Training Hacks for Ironman: Traditional Vs. Crossfit

I didn’t do this on purpose for any means, but over the last two years I have completed two Ironman 70.3 distances (Boulder both times) with radically different training programs. Today I looked at my times and think there are some pretty interesting conclusions.

2009: I raced the distance for the first time with pretty beginner, but not poor, gear.  My training was a six day a week, at least an hour a day, schedule.  About 14 hours a week if you included the longer bike ride on Saturday.  Three ‘bricks’ or multi sport days (a run then a bike).  It took a great deal of effort and I was very proud of my first 70.3 distance:

2009
57:23 swim
2:44:14 bike
2:30:18 run
6:18.15 finish time

race report

Recovery from the race took a full week of very sore knees and legs.

2010: There were so many weird things about this year, but I never really got my traditional training into gear.  I was training at Crossfit Roots in Boulder and loved about everything they had.  A intense challenge with a focus on a fun community.  I didn’t have to worry about solo runs or workouts, they had quality coaches to keep you in check and push you when you needed it.  When I raced in August, it was my longest swim, bike and run of the year.  I was proud of my effort as well (especially for my three hours of training a week):

2010
45:14 swim
2:44 bike
2:50 run
6:25:06 finish time

After the race I drove myself to town, had drinks and dinner with friends and went for a nice relaxed run the next day with very little soreness and a massive racing suit tan.

race report (and I got this medal that says I swam 13.1 miles)

Ironman Boulder finisher medal. We swam, biked and swam, according to them. 13.1 swim. Arms still tired. #fail

What does the data tell us?  What did other things contribute to the races (such as, in 2010 it was much hotter and as you can see I bonked on the run).  I finished within seven minutes with completely different training styles.  In 2010 I had a nicer bike but also a foot injury.  Offsets.  I wasn’t a rookie and knew what to expect for my swim (the time shows this) and was more relaxed.

If I were to do it again, I would do Crossfit with some longer bike rides to get my cardio up.  Mix in some 400 meter running sprints and a once a week mile swim (400 meter sprints as well).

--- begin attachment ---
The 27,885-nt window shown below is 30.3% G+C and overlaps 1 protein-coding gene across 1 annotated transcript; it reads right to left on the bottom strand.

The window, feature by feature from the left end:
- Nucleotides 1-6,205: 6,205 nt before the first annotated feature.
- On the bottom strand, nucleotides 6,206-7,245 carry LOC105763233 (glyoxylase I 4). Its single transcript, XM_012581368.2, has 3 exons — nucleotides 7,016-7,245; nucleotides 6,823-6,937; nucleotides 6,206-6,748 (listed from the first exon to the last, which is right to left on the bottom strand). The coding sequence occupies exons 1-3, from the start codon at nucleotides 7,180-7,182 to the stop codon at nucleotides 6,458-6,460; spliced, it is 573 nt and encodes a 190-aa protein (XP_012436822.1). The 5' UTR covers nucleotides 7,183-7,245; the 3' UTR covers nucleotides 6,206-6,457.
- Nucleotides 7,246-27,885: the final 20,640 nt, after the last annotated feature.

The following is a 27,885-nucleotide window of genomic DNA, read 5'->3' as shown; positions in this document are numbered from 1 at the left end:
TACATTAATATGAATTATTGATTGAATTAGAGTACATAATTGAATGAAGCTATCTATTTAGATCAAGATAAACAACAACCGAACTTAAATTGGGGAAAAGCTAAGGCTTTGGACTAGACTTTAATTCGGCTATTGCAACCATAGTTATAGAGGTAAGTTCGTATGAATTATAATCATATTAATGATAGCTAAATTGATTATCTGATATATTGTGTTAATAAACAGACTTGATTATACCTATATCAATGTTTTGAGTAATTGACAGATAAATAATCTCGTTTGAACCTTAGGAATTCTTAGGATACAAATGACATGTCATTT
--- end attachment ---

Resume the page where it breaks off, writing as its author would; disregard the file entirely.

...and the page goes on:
The final word: you don’t have to train traditionally for longer endurance events.  My longest workout going into the 2010 race was 38 minutes.

That is crazy talk. It worked well though.

  • I was just checking out the post and noticed the funny typo on the medal. You swam 13.1 miles?? WOW!
    😉

  • NULL

    They sent a replacement, but a funny typo on their part.

  • That is a really inspiring post. I am running my first marathon later this month and am thinking about a triathlon (though likely a shorter distance to start).

    My favorite part of the post though: the typo on the finisher medal. A 13.1 mile swim would be really impressive.

  • Congratulations on 2 awesome completions!

    A couple comments:
    1. Not being a rookie your second time around is actually pretty significant. You had a pretty good idea how your body might react from the first experience.
    2. Muscle memory. It takes less time to get yourself back into shape once you’ve reached a certain level of fitness.

    Beware the idea of not having to train “traditionally” if you are a beginner and have not really reached a base level of fitness. You could be in for some serious injuries.

  • NULL

    That is a great point. I wonder how a marathoner would transition to
    triathlon if they just did core work. I did get an injury earlier in the
    year from running with some poor footwear too fast, but besides that felt
    much less injury prone than the year before.

  • Nicholas E Massie

    AH, I wonder if doing fewer long distances or more short ones put your body in a different state of readiness. Though the ease with which you resumed daily life would indicate that you didn’t burn off reserves during the big event. Maybe you hit a sweet spot with a tapering off of exertion before the tri? Congrats regardless!

  • Ahhhh, good points. I think you are absolutely correct, a full body workout on a regular basis with some sport specific workouts is plenty.

    When I merely ran a half marathon, I had done about 6 sprint triathlons is the year previous, but time became an issue during the half training and I ended up only doing my long runs. In other words, I ran once a week only I think from 6 miles up. So 7 weeks out, I ran 6 miles, 6 weeks out I ran 7 miles, 5 weeks out I ran 8 miles etc. One long run a week and nothing in between.

    I ran it in 2 hours, 22 seconds (at 6’1″ 235lbs with a BMI rated at obese btw 🙂

    So there you go. Untraditional but effective.

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